Monday, August 23, 2010

buses. oi choi oi.....(oh my god!)

After a particularly traumatic bus journey yesterday I thought I'd put my experiences of Vietnamese buses out here for you all! Enjoy....

Now obviously I'm not talking about the Korean or Japanese tourist buses that whisk people north-south or vice versa. These air-conditioned, reclining-seated, well curtained, shock-absorbing, speed-monitored ghosts slip up and down the country as if the parts of Vietnam outside Hanoi, Hue, Hoi An, Nha Trang and Saigon don't exist. If I try to flag one down it's as if I'm invisible.

So if I want to go anywhere that I can't get to on my feet or my bike, it's the local buses. Now these are all privately owned and operated, and it's a ferocious world. There are no overt bus wars (as you find with taxis in other parts of the world) because this is Vietnam and everyone is lovely to everyone, but there is a lot of competition. This is worth knowing when they try to charge you 5 times the normal price... 

Buses on my stretch of the highway are 16 seater minibuses. The vehicles themselves are pretty modern, which is a small relief. They'll have a driver and a sharp-elbowed... conductor? (I guess that's the best word) in the back.

There are no timetables, and the way to catch one is to stand at the side of the road and wait. Soon enough one will scream up with mister or mrs sharp-elbows yelling the destination. They'll go past you, notice you waving, slam on the brakes, and reverse back into into the oncoming traffic for you. This scooping people up from the side of the road means that, as a driver, you have to perfect the last minute overtake-and-squealing-brakes manouvure to ensure that you get to passengers before the bus dude in front of you.

And then two minutes later he does the same to you.

And then you do it again.

And so on.

I'm developing a grudging respect for the drivers. It's quite common for us to hurtle along at well over 130kpm, around and between motorbikes and lorries, with only a loud and insistant horn to clear the way. How they pull out from behind a line of 3 lorries and buses, into an outside bend, up a hill, with a doubly loaded minibus, see a truck coming the other way, and still overtake, is beyond me. The driver doesn't even pause in his conversation, and might change the track on the radio at the same time. Every time I think we're going to get creamed, and every time we seem to make it. No-one else even notices. I still sit there shaking a little. I guess I have fairly good reason to be worried - within two months of being here I'd seen 3 fatalities on this small stretch of highway, and there are two buses in my village with their fronts smashed in.


A few things I've learnt about taking buses....

1) Never get on an almost empty bus. Whilst you can luxuriate in a seat to yourself, your luxuriating will be done whilst you go back and forth through your town for as long as it takes for the bus to be full enough to move on. The other morning I was still outside my guesthouse an hour after I got on.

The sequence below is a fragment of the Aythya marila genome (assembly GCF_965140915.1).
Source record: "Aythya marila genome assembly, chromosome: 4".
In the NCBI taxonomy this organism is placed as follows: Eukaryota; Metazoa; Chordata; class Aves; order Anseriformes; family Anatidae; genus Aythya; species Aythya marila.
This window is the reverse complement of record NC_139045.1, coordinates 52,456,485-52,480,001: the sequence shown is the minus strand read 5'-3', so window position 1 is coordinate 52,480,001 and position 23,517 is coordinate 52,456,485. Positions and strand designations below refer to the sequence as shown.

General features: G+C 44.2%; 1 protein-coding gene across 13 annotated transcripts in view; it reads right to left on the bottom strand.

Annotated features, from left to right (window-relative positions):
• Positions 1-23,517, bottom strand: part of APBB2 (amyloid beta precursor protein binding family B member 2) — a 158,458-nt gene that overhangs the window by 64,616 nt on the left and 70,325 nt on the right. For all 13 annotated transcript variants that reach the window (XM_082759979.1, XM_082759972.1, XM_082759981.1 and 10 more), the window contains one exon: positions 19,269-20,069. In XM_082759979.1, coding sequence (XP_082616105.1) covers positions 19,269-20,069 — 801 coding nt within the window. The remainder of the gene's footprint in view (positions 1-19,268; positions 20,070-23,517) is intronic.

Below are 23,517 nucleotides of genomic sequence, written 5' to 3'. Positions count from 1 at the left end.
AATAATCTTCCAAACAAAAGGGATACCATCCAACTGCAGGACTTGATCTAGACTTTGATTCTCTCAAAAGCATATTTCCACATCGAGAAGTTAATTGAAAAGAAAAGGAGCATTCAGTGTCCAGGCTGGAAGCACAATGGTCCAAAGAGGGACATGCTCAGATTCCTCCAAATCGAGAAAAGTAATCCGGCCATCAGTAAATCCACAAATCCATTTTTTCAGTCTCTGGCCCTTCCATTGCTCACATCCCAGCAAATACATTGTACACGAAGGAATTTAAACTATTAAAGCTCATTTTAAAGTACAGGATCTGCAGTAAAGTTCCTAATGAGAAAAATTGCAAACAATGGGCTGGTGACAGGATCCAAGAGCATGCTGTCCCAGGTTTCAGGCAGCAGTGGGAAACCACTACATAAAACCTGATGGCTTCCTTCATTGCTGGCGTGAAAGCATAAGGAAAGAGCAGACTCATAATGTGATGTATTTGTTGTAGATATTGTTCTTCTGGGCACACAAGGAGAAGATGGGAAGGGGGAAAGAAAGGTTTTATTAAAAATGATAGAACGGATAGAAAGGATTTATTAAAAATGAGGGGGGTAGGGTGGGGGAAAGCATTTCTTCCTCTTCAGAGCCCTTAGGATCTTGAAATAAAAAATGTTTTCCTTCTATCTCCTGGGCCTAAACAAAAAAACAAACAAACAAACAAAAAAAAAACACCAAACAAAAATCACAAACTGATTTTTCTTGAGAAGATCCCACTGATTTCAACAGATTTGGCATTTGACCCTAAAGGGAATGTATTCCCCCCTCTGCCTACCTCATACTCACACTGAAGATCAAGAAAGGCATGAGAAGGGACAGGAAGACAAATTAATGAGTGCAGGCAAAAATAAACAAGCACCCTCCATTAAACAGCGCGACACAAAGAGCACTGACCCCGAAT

2) Never get on a completely full bus. When I mean completely full, I don't just mean that all the seats are full, I mean that every available square cm of space from the floor to the ceiling is full. You'll feel the full quality of the elbows as they squash you into a ball and ram you into a top-left corner like something they're trying to hide in a wardrobe.

3) Never sit with women. Rural Vietnamese women very rarely travel in cars. They are unused to being in a moving box. They vomit. Frequently. They're quite organised about it - packing small plastic bags and tissues, but when they've deposited their lunch into the bag they tie the top and throw it past the other passengers and out of the window. (Extra note to self.... watch out for flying bags when cycling on the highway....)

4) Never expect a seat to yourself. In fact, never expect a seat. When they happily squeeze 35 people into a 16 seater, you do well just to be inside. I've been on buses where they've had to bang the walls and ceiling to get the driver to stop because someone's passed out in the crush. The following picture is at the beginning of a journey. I haven't yet been able to take one during a journey for two reasons - a) I can't move my arms enough to get at my camera, and b) the conductor and driver get mad and throw you off. I guess they do have some regulations then....

5) Think carefully about accepting a seat in the front. Whilst you might get marginally more space (5 is the most I've seen in the front), you also get a view of the road. Which is terrifying. My mental health suffers less crammed in the back.

6) Never sit next to the cute child. They will be on your lap and throwing up before you know it.

7) Never sit next to the very red-faced man. He will be drunk, on your lap and throwing up before you know it

8) Never try and take your bike on the bus. It causes chaos.

9) Never get separated from your stuff. Not because it would be stolen (things are very safe here), but because getting off means throwing yourself off whilst the bus is moving, and the chances of gathering everything together are slim

10) Always look for an older driver. If they've survived that long....


In some countries I'd recommend travelling on local buses as an experience. Here it's just very uncomfortable, and really quite dangerous. I'd recommend the train, if you can. Or a big ghost bus with a fridge, cool drinks and a loo.